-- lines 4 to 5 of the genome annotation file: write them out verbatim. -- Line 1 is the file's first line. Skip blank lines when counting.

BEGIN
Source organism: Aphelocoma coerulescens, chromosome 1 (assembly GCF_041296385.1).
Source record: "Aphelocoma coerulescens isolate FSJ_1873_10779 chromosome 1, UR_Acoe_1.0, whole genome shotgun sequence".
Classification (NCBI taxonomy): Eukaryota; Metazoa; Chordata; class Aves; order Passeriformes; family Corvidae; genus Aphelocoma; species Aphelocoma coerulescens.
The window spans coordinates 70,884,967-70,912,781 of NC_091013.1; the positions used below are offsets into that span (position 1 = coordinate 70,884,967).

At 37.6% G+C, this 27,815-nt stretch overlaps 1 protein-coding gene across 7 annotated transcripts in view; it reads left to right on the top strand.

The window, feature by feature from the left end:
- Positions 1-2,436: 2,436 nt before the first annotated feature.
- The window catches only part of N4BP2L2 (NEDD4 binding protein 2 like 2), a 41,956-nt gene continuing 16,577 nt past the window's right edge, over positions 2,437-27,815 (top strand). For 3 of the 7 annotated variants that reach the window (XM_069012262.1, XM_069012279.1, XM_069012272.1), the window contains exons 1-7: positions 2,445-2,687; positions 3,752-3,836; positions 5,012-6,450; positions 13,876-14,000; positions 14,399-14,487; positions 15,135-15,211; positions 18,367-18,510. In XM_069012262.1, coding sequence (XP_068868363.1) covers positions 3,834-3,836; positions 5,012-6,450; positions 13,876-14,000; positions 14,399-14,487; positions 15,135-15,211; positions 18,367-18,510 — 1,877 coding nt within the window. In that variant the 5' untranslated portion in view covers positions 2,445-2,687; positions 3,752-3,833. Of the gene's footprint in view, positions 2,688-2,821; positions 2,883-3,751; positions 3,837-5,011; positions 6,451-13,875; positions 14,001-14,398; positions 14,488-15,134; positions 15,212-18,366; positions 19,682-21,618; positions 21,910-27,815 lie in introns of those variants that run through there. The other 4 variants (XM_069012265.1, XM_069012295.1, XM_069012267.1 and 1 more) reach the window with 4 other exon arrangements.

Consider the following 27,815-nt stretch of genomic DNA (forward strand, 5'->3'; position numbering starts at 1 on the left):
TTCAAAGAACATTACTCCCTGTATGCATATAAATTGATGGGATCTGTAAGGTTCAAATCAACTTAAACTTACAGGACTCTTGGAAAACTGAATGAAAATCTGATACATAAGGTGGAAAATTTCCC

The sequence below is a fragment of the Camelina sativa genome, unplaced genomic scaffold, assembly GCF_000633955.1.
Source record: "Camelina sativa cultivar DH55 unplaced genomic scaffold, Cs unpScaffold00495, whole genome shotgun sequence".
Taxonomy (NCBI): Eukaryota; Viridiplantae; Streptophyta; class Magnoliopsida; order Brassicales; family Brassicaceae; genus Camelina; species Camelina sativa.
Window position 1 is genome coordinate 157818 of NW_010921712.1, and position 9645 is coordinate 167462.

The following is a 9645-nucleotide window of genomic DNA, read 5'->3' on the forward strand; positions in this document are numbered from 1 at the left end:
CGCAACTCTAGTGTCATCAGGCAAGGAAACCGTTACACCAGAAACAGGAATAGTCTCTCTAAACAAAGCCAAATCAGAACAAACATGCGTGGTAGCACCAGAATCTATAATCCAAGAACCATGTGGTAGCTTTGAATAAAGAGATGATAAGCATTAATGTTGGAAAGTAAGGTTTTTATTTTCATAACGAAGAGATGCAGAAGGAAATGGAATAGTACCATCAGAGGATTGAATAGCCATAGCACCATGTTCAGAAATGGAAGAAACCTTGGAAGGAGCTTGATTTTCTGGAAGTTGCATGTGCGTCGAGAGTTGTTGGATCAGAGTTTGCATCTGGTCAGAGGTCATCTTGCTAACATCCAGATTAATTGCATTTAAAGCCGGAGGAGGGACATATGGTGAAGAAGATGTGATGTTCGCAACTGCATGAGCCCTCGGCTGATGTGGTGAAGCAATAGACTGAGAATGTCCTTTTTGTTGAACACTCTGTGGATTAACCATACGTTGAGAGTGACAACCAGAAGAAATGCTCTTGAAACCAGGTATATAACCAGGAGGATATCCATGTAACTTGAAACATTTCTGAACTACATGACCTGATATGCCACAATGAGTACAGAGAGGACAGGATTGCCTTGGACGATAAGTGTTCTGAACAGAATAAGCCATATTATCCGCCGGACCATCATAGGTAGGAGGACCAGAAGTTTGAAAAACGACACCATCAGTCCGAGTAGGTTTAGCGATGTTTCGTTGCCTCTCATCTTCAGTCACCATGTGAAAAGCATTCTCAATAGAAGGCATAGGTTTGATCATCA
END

The window spans coordinates 70,884,967-70,912,781 of NC_091013.1; the positions used below are offsets into that span (position 1 = coordinate 70,884,967).

At 37.6% G+C, this 27,815-nt stretch overlaps 1 protein-coding gene across 7 annotated transcripts in view; it reads left to right on the top strand.